Animal Moments

There's something about a saguaro

Saguaro cactus (Carnegiea gigantea) are the tallest things in the desert; 
they have heads, and arms, and necks, and sometimes even legs. It's hard
not to imagine that they are sentient and standing guard over us smaller
Certainly the saguaro nourish and protect other desert denizens: Birds 
make nests in the columns. The nectar and fruit are a favorite food for most
desert inhabitants, including humans. Bats, bees, and birds cross-pollinate
the luscious saguaro flowers, which would otherwise not bloom.
(Alas, I took my pictures in February, before the flowering season.)
Saguaro seeds germinate, root, and grow best under a "nurse"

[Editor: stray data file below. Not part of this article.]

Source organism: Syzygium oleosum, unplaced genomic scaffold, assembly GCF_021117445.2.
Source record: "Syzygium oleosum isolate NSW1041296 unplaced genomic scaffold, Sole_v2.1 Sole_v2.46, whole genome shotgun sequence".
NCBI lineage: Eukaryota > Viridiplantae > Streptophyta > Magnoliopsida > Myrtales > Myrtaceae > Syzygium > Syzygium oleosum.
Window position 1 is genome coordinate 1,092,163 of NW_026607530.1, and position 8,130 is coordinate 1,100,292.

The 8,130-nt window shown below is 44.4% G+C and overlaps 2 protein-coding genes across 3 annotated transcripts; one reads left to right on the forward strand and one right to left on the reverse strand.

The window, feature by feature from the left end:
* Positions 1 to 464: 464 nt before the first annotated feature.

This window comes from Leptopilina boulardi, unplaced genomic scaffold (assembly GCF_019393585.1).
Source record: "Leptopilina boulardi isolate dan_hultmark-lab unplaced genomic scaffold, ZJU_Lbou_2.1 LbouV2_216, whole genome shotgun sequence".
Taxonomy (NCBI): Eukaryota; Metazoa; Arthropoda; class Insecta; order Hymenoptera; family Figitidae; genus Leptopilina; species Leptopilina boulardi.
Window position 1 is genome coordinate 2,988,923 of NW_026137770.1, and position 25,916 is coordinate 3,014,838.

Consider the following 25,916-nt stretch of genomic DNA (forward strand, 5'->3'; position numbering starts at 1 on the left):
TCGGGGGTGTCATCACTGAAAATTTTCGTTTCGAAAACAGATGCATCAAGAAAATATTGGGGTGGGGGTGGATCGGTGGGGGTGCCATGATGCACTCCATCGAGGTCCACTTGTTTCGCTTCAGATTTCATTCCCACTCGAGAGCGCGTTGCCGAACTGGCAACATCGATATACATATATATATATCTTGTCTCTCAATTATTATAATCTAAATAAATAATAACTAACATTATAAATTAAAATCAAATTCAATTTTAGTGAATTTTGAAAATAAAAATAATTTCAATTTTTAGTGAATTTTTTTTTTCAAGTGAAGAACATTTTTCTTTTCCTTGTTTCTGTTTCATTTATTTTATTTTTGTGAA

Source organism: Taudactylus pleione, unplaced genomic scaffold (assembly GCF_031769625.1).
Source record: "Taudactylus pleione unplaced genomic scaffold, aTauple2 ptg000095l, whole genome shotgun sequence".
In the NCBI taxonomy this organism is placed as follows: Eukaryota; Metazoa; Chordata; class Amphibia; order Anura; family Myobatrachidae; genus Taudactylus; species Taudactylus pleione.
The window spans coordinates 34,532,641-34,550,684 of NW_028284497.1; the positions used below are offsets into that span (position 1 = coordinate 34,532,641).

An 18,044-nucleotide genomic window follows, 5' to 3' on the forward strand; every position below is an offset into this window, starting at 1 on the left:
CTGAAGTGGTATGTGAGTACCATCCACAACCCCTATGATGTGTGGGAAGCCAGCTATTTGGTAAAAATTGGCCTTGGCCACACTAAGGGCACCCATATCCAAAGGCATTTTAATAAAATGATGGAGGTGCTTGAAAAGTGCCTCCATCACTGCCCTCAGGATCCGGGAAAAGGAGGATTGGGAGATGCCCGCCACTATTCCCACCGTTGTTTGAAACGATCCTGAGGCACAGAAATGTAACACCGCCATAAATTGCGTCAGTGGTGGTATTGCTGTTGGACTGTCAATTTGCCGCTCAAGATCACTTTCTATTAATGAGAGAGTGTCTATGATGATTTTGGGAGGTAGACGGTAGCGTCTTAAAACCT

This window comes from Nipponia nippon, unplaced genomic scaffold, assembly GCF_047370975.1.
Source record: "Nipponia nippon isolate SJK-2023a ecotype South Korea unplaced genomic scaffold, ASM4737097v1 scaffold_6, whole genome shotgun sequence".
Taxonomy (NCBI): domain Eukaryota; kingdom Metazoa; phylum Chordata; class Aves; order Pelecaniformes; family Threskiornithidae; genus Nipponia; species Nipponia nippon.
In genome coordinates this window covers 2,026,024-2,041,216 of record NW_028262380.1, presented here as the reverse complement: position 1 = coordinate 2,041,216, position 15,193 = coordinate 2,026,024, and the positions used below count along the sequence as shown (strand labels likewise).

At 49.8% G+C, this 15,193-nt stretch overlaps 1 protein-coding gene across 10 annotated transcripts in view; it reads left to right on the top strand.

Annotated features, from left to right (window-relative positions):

shrub or tree, where conditions are moister and shadier for the
developing cactus. The saguaro grows about an inch a year, and the
first arm typically forms only after some 60 years. They can live to
be 200 years old and 30 feet tall. (The picture below shows saguaro toddlers
– two-to-three years old).
When it rains, the outer pulp of the saguaro fills with water and expands the stem 
(or “trunk”), adding up to a ton to the plant’s weight. The remarkable capacity to
store moisture explains the nectar-rich flowers, pulpy-fleshed
fruit, and the largest
number of seeds (about 4,000) per flower of any desert cactus.
In the stillness of the desert on a February morning, the saguaro display 
their long histories in one sky-blue moment.
For a good short video on saguaro, go to